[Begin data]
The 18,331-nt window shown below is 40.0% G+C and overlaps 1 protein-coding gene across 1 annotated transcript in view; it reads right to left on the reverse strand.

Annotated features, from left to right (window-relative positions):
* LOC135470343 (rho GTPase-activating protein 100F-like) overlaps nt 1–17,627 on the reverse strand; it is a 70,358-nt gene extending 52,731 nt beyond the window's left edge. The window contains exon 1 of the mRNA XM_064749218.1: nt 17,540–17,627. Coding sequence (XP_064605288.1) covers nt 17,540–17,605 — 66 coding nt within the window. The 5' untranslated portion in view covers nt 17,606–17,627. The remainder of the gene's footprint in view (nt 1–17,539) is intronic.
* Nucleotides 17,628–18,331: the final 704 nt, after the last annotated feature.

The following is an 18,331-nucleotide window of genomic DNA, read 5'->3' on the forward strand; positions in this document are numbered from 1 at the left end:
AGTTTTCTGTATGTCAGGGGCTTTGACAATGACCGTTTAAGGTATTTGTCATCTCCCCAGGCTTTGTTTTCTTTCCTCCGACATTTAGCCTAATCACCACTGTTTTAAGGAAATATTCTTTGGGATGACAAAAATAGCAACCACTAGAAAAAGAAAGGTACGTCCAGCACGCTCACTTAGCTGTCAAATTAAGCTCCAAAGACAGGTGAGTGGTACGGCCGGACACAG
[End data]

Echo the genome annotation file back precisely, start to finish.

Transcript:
The 18,331-nt window shown below is 40.0% G+C and overlaps 1 protein-coding gene across 1 annotated transcript in view; it reads right to left on the reverse strand.

Annotated features, from left to right (window-relative positions):
* LOC135470343 (rho GTPase-activating protein 100F-like) overlaps nt 1–17,627 on the reverse strand; it is a 70,358-nt gene extending 52,731 nt beyond the window's left edge. The window contains exon 1 of the mRNA XM_064749218.1: nt 17,540–17,627. Coding sequence (XP_064605288.1) covers nt 17,540–17,605 — 66 coding nt within the window. The 5' untranslated portion in view covers nt 17,606–17,627. The remainder of the gene's footprint in view (nt 1–17,539) is intronic.
* Nucleotides 17,628–18,331: the final 704 nt, after the last annotated feature.

The following is an 18,331-nucleotide window of genomic DNA, read 5'->3' on the forward strand; positions in this document are numbered from 1 at the left end:
AGTTTTCTGTATGTCAGGGGCTTTGACAATGACCGTTTAAGGTATTTGTCATCTCCCCAGGCTTTGTTTTCTTTCCTCCGACATTTAGCCTAATCACCACTGTTTTAAGGAAATATTCTTTGGGATGACAAAAATAGCAACCACTAGAAAAAGAAAGGTACGTCCAGCACGCTCACTTAGCTGTCAAATTAAGCTCCAAAGACAGGTGAGTGGTACGGCCGGACACAG